This mushroom, along with a few other inky caps in the genus Coprinopsis, are not nearly as frightening as Amanita phalloides or other toxic mushrooms in the Amanita genus, but nonetheless it’s best avoided when discussing mushrooms with someone who hates fungi. There are two reasons for this, as I see it.

H.R. Giger looking unmycophobic
H.R. Giger, perhaps thinking of delisquescent mushrooms. Photo by Jason Brock. Licensed under Creative Commons Attribution-ShareAlike 3.0 Unported.

First of all, inky caps are kind of gross to people who aren’t into goo. When they’re babies, inky caps are dainty little mushrooms that sprout in clusters in grass and at the bases of trees. As they age, however, they do not simply lift their little caps high and deposit spores. That would be too cute, and inky caps refuse to be cute. Instead, inky caps become deliquescent, which is a fancy word for turning into black, stringy goo that is infused with the mushroom’s spores.
Now, I think that Coprinopsis atrementaria looks awesome when it’s deliquescing, much in the same way that I find the artwork of H.R. Giger to be appealing (you know, that guy whose work inspired the Alien movies). However, for those who are mycophobic, this trait may only reinforce the “ugh ick” feelings they already have toward mushrooms.
Secondly, Coprinopsis atrementaria can undercut your efforts to party like a rock star (or even like a refined hipster who only drinks small quantities of the finest adult beverages). These mushrooms contain a chemical called coprine, which causes some people to get sick if they drink alcohol after eating inky caps. The effects of coprine are identical to Antabuse, which is a drug that’s sometimes used for treating alcoholism, and it can cause fairly severe (although not dangerous) gastric upset in some people.
Typically, if you are going to get sick from coprine + alcohol toxicity, it sets in somewhere between 3 hours and 5 days after you eat the mushrooms. Although this is an uncommon form of mushroom poisoning, it’s still enough to make a die hard mycophobe shake his or her head and say, “See? I told you, meddling with mushrooms is bound to lead to trouble!”
Side note: for those who are working with older field guides, the name Coprinus atrementarius has been changed to Coprinopsis atrementaria.

Gomphidius glutinosus, Hideous Gomphidius

Mycophobes dislike hideous gomphidius
Gomphidius glutinosus is not a species that mycophobes are likely to take a shine to. Photo by Ak ccm. Licensed under Attribution-ShareAlike 3.0 Unported.

This last one is not a poisonous mushroom, nor am I trying to lump it in with dangerous mushrooms, so if you’re a Gomphidius fan, spare me your vitriol and hear me out.
Have you ever met someone who found the word “moist” to be completely and utterly horrible? Like, nauseating, physically repulsive, and almost a reason to run screaming from the room the second someone mentions a birthday cake?
I know I certainly have. In my experience, mycophobia and an aversion to the word “moist” are quite often co-morbid conditions, and as such I think that Gomphidius glutinosus is best left unmentioned to the people you meet who don’t fancy mushrooms.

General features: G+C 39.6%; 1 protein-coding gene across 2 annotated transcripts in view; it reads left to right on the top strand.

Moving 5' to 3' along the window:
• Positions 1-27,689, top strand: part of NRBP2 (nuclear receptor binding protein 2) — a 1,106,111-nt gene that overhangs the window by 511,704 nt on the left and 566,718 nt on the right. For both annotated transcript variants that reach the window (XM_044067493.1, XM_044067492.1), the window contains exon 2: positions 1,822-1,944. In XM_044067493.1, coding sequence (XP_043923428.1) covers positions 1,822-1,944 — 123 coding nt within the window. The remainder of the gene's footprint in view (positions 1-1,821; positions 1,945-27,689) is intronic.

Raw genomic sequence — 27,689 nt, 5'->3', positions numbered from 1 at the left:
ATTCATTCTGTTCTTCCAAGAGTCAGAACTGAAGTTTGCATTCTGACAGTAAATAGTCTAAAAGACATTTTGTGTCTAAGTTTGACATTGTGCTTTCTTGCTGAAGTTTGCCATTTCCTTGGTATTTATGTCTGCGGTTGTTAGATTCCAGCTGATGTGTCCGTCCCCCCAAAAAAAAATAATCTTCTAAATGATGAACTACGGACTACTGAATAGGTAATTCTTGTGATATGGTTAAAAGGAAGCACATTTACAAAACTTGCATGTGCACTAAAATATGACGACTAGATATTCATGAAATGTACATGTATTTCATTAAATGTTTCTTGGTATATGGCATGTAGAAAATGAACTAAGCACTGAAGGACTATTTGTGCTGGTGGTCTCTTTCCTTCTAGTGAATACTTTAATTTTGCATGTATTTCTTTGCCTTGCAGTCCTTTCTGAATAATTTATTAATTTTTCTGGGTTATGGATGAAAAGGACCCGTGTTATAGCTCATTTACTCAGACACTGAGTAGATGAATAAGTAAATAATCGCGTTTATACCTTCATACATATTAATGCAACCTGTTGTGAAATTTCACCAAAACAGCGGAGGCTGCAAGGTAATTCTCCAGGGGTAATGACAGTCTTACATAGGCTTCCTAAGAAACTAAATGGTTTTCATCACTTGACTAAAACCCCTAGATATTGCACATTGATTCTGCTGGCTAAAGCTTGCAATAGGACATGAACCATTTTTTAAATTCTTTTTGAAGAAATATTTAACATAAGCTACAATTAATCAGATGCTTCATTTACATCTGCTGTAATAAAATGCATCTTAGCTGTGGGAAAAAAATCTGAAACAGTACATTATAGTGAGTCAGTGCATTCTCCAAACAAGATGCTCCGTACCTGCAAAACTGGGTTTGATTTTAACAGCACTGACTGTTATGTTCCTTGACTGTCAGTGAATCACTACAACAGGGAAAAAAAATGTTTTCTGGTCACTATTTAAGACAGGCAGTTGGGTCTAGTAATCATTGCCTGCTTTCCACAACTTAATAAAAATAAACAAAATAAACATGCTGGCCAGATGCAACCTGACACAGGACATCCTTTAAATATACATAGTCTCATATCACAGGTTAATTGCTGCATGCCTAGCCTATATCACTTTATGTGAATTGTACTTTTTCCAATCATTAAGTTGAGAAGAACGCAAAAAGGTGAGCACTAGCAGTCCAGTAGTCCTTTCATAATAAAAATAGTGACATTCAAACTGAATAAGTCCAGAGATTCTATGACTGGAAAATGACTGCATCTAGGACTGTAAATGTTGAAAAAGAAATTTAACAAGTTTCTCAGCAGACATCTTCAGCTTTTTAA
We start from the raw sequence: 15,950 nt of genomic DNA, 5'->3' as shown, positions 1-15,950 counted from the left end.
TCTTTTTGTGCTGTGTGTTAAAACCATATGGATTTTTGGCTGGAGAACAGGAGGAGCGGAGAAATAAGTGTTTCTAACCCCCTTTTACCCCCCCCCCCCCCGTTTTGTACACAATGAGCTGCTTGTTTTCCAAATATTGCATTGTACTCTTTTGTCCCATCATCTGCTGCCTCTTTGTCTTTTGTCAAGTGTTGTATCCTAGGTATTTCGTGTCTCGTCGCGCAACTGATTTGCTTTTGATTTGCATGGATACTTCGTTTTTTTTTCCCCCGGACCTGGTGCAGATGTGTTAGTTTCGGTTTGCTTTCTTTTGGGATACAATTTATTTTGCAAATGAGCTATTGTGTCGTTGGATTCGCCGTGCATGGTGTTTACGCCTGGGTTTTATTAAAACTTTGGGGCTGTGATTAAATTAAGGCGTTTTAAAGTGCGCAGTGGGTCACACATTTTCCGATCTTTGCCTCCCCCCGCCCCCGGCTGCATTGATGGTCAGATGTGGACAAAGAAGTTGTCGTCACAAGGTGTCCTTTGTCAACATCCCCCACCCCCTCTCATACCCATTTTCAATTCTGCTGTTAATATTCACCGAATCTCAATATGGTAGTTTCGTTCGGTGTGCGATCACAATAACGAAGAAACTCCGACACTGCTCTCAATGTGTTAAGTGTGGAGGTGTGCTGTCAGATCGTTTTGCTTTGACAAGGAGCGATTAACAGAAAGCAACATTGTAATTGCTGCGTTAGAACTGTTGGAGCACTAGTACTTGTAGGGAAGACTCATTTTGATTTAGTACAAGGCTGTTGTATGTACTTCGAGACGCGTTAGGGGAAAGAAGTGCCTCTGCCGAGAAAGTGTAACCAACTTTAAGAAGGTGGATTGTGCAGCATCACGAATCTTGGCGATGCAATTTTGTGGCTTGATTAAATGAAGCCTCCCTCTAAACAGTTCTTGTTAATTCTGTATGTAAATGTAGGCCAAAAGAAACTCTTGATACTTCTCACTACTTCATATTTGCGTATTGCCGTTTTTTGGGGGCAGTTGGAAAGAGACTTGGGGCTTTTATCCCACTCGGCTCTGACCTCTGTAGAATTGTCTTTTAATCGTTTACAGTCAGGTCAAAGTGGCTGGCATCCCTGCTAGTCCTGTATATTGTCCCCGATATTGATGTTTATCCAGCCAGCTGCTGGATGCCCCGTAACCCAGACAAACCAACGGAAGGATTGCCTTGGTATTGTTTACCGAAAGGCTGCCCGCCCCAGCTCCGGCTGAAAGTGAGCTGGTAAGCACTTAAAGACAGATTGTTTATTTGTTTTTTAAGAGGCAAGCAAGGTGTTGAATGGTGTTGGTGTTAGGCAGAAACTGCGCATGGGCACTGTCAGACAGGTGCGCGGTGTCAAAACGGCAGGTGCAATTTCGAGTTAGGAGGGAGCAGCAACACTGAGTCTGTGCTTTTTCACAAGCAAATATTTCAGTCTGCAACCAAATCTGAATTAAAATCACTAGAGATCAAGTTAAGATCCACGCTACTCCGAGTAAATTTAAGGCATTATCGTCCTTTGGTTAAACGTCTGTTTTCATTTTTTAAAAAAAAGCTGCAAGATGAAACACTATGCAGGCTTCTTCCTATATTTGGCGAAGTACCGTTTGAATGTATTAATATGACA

In fact, no thing in nature embodies “moist” like Gomphidius glutinosus, also known as hideous gomphidius (which, to date, is my favorite common mushroom name of all time). This brownish-purplish, railroad-spike shaped mushroom is covered in gloopy, slimy, and yes, moist film that makes handling it somewhat like grabbing a greased pig. Although harmless and sometimes pretty in a certain “only a mama mycelium could love” sort of way, Gomphidius glutinosus is not a mushroom to parade around when you’re trying to show that you’re sensitive to the woes of the mycologically disinclined!

Focus on the Pretty, the Cute, and the Delicious

I am under no illusions that I will make true mushroom-haters come around and decide that they want to become citizen mycologists, or even casual mushroom hunters. However, when I encounter such people, they are often concerned for my safety and I feel obliged to talk about my mushroom-related experiences if they ask to hear about it.
This comes from a good-hearted place usually, because they’re genuinely worried that my hobby will end up being fatal. Of course, when someone opens this dialog with me, I try to talk with them in a reasonable way about it, but I will confess that I focus on mushroom species that are, shall we say, a little more PR-friendly, and even though I’ve made no converts, I have managed to assuage some fears and make the whole idea of mycophilia a little less arcane and foolhardy to those who fear fungi.
This is also how my herpatologist friends discuss snakes with me. I could not be more frightened of serpents, but being exposed to interesting and less-threatening knowledge about them has made me appreciate them more, if only from afar (like, as afar as I can possibly get without falling off the continent). But to date, none of them has discussed exotic venomous snakes that are imported by smugglers and turned loose, and for that I am eternally grateful, which is why I’ve taken this approach with the mushroom-haters in my life.

4 thoughts on “3 Mushrooms Not to Discuss With People That Have Mycophobia”

  1. Great post as usual. Thanks !
    I’ve found three methods for bringing myco-phobes and the myco-curious around. When I have chicken of the woods, I make a chicken salad dish, slap it in tupperware and bring it with me to gatherings. The more adventurous reach in for a bite (with fork or fingers) and go on about how much it tastes like chicken:”is that really a mushroom?” Then the less phobic try it and on down the spectrum of scaredy cats. It’s a real convert-maker.
    My wife dislikes mushroom texture but even she was going for seconds on oyster mushrooms after i sliced them and sauteed them in bacon fat for 25 minutes or so, until the deep gills got crispy as fried chicken batter and the meaty caps got all porky tasting.
    The third thing I’ve done–and this trick turned a Brit and an American who both expressed “an irrational fear of mushrooms” into myco-lovers–is to make a mini mushroom buffet of 3 or more species, each cooked separately in butter/garlic/parsley and then set out for sampling. Knowing they have choices assures the myco-challenged that they may find at least one mushroom they can enjoy. (It also makes it easy for experienced myco-phages to note the subtle differences in flavor and texture that get lost in more complex recipes. ) At our little mushroom feast in Tuscany with five species to sample, the Brit was asking for “more hedgehog mushroom please” and the American was angling for the porcinellas (boletes, but not porcinis per se).
    So some myco-phobes can be converted, but there will always be the hardcore haters. We’ll simply have to hold them down and force-feed them ! Just Kidding!!
    Frank Hyman
    ps: look for my story on foraging in the Feb/March issue of Paleo magazine. Foraged mushrooms and plants–the original paleo diet !!